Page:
Monitor your Privacy on your iPad
Keep control of your privacy by monitoring what actions your iPad can and cannot perform. There’re many ways to control the privacy of your data. Apple now allows users to control which apps have access to what kind of data on their tablets, giving you a new level of safety, and peace of mind for all those times you’re not exactly sure weather an app is using information or not. If you blindly say “Yes” or “No” when an app requests for access to information, it may be a good idea to review the privacy settings every month and optimise the settings based on your usage.
You can find Privacy in the Settings App. Settings, Privacy. The Privacy settings are broken down into the following sections: Location Services, Contacts, Calendars, Reminders, Photos, Bluetooth Sharing, Twitter and Facebook. Navigating to each section gives you the list of apps that have requested access to Contacts, Calendars, Reminders and Photos on your iOS device. You can enable or disable access via the On/Off toggle.
1. Location Services: This uses GPS along with crowd sourced WiFi hotspots and mobile phone towers to determine your approximate location. Many apps use your location to function and work efficiently. For example, if you deny access to your location for the App, Google Maps, it can never locate you and give you accurate destinations or traffic information. Pressing the home button will take you to somewhere in America. Be sensible about which apps to which you deny permission. If you turn off Location Services, most of your apps will be next to useless. Look at the list of apps you have granted permission to use your location and think, very carefully, about whether you turn them off.
2. Permission for Apps to access your location: Here, you can grant permission to apps that want access to your Camera roll, the microphone, Contacts etc. Tap Photos to see what apps have access to your Camera roll. So for example, the App: Pixlr Express needs access to your Camera roll to use the photos in it. If you want to edit a photo from your Camera Roll in Pixlr Express, then you need to grant permission to use the Camera roll. Denying permission to some apps makes sense. Why does the Epson printer require access to Photos? Think about it.... If you want to print a photo from your iPad via the Epson app, then the Epson app will need access to your Camera Roll. But other apps do not.
However, remember that location data can also be used in ways you might not expect. For example, the Camera app can use it to tag photos and videos with their exact location (known as geotagging). If you then post a photo publicly online, you're also sharing the location data for that photo. While it can be useful, you may not feel comfortable sharing your location data in all of these situations. Fortunately, you can turn off Location Services for individual apps or for all of your apps.
3. Allow apps permission to access your social accounts: If you want to share a photo to your Facebook account, for example, then you need to grant that App access to your Facebook account.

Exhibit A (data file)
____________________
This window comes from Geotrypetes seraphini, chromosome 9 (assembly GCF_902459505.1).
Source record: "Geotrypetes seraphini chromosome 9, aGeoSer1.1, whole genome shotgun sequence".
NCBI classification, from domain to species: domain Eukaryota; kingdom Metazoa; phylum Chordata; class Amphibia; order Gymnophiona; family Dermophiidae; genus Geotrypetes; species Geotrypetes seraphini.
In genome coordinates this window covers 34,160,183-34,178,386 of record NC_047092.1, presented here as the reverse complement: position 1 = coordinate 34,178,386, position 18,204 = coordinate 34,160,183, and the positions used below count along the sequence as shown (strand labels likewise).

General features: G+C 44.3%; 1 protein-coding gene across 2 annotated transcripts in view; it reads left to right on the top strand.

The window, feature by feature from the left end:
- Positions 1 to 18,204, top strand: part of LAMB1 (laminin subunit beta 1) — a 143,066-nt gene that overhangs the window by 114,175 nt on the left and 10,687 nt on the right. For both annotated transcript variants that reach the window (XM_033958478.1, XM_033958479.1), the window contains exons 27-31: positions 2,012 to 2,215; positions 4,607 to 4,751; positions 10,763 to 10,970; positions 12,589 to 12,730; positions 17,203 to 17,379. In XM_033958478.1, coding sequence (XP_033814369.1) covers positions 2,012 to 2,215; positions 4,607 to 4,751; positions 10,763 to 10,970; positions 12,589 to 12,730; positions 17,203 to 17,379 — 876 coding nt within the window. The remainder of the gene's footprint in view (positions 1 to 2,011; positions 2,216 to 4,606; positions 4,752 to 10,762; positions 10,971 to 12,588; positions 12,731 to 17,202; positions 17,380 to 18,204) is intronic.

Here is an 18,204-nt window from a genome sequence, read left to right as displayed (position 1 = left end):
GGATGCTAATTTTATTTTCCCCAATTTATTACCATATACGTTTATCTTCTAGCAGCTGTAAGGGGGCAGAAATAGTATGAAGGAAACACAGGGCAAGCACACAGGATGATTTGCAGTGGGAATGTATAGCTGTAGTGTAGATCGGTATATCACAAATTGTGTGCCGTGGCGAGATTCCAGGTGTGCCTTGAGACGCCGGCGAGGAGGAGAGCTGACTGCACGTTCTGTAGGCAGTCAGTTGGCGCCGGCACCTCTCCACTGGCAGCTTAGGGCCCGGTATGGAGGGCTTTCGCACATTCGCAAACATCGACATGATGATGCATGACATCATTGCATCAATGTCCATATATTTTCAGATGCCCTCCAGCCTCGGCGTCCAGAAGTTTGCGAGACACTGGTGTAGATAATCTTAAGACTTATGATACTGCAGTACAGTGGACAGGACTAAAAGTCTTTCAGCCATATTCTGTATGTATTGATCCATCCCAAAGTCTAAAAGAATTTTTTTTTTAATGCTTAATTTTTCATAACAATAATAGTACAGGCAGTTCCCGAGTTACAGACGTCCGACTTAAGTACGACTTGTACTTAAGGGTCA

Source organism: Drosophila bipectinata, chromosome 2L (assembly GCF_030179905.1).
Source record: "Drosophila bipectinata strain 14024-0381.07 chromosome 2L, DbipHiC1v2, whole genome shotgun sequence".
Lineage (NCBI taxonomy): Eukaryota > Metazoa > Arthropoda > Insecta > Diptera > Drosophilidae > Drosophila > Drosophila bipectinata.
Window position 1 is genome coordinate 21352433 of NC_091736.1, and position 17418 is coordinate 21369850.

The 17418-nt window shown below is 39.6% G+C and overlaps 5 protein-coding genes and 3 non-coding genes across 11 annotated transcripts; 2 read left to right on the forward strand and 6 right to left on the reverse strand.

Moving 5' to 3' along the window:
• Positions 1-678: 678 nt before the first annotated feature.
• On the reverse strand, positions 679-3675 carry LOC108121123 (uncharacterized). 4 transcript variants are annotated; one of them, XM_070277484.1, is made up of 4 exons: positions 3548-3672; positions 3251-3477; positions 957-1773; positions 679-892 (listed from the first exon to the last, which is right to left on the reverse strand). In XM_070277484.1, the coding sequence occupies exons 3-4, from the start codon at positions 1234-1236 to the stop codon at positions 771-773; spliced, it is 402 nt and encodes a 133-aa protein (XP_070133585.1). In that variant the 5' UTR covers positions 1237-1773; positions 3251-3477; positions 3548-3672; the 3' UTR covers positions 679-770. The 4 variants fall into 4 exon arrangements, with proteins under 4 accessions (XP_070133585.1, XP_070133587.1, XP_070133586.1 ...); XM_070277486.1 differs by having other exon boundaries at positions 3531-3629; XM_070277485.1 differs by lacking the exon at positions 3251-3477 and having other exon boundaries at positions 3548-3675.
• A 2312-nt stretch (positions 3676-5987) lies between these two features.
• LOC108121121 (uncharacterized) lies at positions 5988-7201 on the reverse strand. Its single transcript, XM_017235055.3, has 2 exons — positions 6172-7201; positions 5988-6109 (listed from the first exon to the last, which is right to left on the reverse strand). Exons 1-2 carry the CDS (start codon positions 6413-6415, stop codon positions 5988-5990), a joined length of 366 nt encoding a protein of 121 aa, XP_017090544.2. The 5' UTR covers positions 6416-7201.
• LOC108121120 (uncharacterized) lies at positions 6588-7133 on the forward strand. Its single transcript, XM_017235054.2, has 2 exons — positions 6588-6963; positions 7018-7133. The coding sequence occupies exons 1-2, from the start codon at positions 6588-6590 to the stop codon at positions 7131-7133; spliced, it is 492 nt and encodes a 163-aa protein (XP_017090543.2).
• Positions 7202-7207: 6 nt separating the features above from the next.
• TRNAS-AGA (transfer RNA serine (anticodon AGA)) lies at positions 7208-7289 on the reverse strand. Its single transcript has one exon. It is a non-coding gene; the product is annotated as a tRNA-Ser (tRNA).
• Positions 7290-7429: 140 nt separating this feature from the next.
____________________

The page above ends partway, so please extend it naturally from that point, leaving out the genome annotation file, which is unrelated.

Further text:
Location Services icons
At the bottom of the apps granted permission to use you location, you'll see the System Services setting and the explanation of what that the little arrow icons mean.
This section will display the list of apps that have requested your location. You can also find out which app has used location services recently or in the last 24 hours with the help of the location services icon.
- A purple location services icon will appear next to an item that has recently used location services.
- A gray location services icon will appear next to an item that has used your location within the last 24 hours.
- An outlined location services icon will appear next to an item that is using a geofence (like the Reminders app).
Learn this screen and understand the meanings of the three little arrow icons. Then notice when they appear in the top right of your iOS menu bar and come back to Settings > Privacy > Location Services to see which apps are using your location data. Audit this screen frequently to disable location access for apps that don't need it.
System Services Settings
Under Location services, you also have the option to enable or disable location services for System services such as Cell Network Search, Compass Calibration, Diagnostics & Usage, Genius for Apps etc. It may be prudent to disable Location services (Settings -> Privacy -> Location Services) for apps and system services, which you think can be used without tracking your location to conserve battery life.
Diagnostics & Usage
This setting monitors everything you do on your iPad and "anonymously" sends it to Apple for "improving iOS." Whatever. It's just like when all the major software companies changed their install screens from "send usage data?" to "customer experience program" or some such nonsense. If you leave the "Diagnostics & Usage" option on, you're giving Apple permission to monitor and record everything you do on your device.
Next navigate to the iOS Advertising Privacy settings (Settings > Privacy > Advertising).
Here, you should do three things:
- Turn ON "Limit Ad Tracking"
- Touch "Reset Advertising Identifier"
- Touch "Learn More" and learn about what an "Advertising Identifier" is.
Apple has introduced a new advertising identifier, a non-permanent, non-personal device identifier that Apple says can be used by apps to give you more control over advertisers ability to use tracking methods. It’s an alternative for UDID. Apple had depreciated the ability of third party developers and ad networks to obtain the UUID (universally unique device identifiers), which was used to perform sophisticated tracking of devices (web cookies, unlike UUIDs, can’t track a specific computer, and can be deleted by the user). You can now choose to limit ad tracking which will prevent apps from using the new advertising identifier to serve you targeted ads.